Last week was Poison Prevention Week, as mentioned in an earlier post regarding March safety observances. We decided to look into this subject more in-depth, as poison is a very life-threatening hazard. Information from the American Association of Poison Control Centers states: “In 2012, America’s 55 poison centers received over 3 million calls. Of those, about 2.2 million were calls about poison exposures ranging from carbon monoxide to snake bites to food poisoning. The rest were calls for information. These prevention tips can help you or your loved ones avoid poisonings. For more tips and information, call your local poison center at 1-800-222-1222.”
Always keep that number handy; you never know when a poisoning accident may happen, and they can answer your questions quickly and refer you to a hospital or doctor if necessary.
Our workplaces contain all types of poisonous materials that workers may become exposed to. Those who work outdoors must be vigilant to watch for venomous snakes. Venomous snakes found in the United States include rattlesnakes, copperheads, cottonmouths/water moccasins, and coral snakes. They can be dangerous to outdoor workers including farmers, foresters, landscapers, groundskeepers, gardeners, painters, roofers, pavers, construction workers, oil field workers, laborers, mechanics, and any other workers who spend time outside. Although rare, some workers with a severe allergy to snake venom may be at risk of death if bitten. It has been estimated that 7,000–8,000 people per year receive venomous bites in the United States, and about 5 of those people die.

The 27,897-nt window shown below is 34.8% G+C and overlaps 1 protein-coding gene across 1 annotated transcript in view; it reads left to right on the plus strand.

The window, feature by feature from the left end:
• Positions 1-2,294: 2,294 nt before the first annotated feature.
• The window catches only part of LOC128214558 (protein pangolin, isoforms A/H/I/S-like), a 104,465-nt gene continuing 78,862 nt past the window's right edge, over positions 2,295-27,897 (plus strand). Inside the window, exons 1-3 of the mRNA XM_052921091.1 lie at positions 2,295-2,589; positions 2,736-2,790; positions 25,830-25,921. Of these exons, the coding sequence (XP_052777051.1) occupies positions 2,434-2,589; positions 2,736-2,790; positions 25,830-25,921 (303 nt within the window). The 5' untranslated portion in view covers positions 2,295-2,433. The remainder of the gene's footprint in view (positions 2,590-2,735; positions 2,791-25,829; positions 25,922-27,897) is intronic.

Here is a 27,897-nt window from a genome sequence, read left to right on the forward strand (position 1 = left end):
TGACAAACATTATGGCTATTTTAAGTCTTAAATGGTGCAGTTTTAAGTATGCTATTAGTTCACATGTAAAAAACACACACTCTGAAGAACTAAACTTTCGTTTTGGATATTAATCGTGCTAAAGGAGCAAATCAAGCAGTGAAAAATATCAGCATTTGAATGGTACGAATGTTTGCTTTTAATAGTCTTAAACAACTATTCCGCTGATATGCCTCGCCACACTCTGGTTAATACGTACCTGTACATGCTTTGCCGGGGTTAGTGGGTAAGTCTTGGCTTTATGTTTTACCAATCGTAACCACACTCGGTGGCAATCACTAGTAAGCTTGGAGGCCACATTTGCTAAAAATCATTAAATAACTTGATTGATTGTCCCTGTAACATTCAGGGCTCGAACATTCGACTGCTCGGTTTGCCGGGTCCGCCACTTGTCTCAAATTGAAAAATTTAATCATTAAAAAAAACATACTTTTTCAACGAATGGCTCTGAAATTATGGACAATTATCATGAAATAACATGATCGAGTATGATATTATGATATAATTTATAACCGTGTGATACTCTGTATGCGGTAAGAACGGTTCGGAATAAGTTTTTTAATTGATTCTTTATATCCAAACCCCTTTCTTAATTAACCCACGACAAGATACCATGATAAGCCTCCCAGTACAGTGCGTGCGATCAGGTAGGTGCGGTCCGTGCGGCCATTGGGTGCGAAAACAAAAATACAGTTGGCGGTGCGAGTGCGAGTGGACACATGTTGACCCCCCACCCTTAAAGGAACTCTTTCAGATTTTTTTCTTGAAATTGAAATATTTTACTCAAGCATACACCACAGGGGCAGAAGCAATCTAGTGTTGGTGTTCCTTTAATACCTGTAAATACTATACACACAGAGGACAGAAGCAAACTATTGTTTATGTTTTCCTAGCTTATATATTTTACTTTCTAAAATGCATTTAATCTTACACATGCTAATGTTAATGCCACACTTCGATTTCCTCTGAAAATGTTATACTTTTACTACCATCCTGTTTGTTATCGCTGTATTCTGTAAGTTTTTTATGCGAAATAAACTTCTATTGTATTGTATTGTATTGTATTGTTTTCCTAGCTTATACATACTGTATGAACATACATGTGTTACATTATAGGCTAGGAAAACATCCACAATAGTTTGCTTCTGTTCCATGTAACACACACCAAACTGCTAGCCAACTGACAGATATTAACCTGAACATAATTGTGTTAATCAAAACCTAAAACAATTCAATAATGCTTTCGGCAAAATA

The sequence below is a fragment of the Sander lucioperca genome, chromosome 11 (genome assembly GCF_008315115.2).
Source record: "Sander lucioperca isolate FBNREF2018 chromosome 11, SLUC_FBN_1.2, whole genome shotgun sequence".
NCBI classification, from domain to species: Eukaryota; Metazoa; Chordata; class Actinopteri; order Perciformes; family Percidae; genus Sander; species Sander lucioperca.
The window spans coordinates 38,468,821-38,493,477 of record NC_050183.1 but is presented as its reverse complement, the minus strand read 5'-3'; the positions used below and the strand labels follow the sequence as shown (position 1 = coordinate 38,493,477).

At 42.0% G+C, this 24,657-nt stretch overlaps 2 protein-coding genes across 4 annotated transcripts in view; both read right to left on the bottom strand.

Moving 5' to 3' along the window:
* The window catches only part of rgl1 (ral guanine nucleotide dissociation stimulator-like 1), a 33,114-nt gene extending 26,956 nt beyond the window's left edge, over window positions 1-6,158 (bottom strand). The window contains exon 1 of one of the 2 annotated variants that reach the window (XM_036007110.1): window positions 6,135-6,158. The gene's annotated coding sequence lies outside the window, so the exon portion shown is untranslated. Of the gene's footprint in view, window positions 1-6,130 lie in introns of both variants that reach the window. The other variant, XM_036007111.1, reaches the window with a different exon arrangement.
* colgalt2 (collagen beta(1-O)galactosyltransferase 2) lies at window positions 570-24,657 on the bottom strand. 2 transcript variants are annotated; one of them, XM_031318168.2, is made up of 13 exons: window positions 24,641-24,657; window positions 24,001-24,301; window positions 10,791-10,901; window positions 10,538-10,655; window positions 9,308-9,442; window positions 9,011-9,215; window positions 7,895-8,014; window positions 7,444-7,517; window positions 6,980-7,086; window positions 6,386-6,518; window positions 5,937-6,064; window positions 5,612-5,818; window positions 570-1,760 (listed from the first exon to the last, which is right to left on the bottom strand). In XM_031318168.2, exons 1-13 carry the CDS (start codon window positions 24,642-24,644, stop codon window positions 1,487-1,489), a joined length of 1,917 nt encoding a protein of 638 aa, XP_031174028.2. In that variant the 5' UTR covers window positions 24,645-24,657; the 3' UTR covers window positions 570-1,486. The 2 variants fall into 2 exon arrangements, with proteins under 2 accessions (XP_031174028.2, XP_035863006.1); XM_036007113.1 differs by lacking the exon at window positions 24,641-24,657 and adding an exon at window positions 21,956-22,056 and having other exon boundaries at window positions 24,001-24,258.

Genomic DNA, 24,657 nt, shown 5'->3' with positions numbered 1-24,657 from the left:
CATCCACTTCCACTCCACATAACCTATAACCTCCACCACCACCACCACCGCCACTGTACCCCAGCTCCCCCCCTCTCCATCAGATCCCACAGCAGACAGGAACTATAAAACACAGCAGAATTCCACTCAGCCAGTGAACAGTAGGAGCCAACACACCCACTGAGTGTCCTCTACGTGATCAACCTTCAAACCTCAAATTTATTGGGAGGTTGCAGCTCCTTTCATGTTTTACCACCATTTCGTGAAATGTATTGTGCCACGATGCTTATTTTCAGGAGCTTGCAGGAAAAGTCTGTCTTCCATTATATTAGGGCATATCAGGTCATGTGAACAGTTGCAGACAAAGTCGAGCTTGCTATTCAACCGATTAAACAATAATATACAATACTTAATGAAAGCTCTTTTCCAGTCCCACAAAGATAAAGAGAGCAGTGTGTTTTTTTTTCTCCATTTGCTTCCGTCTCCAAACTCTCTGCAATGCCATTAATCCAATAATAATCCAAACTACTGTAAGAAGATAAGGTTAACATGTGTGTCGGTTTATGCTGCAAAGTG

The number of deaths would be much higher if people did not seek medical care. It is important for employers to train their workers about their risk of exposure to venomous snakes, how they can prevent and protect themselves from snake bites, certain venomous spider bites, and what they should do if they are bitten.(It is very important to keep the victim calm until they reach a treatment facility.)
Other poisonous hazards in the workplace can be chemicals, cleaning products, carbon monoxide, or lead poisoning. Workers in the following industries could be subject to inhaling lead dust and fumes, or swallow lead dust while eating at break time:
- Radiator, battery, automotive repair;
- Painting, remodeling, or renovating;
- Soldering, cutting metal;
- Bridge construction or repair;
- Making jewelry;
- Demolition of old buildings;
- Foundry and scrap metal operators.
Wearing the correct respiratory protection and leaving your protective clothing at work can prevent bringing the hazardous lead dust home and exposing it to the family.
There are many other types of poisonous substances, from certain energy drinks, to over-the-counter drugs, social drugs, that citizens should take every precaution to not expose themselves, either at work or on free time.
Employees should check their MSDS (Material Safety Data Sheets) information to ensure they understand what hazardous materials they are dealing with. Exhibiting safety posters is another beneficial way to get your message across. If you have questions, call the number listed above and they can answer your inquiries.
Source: AAPCC, CDC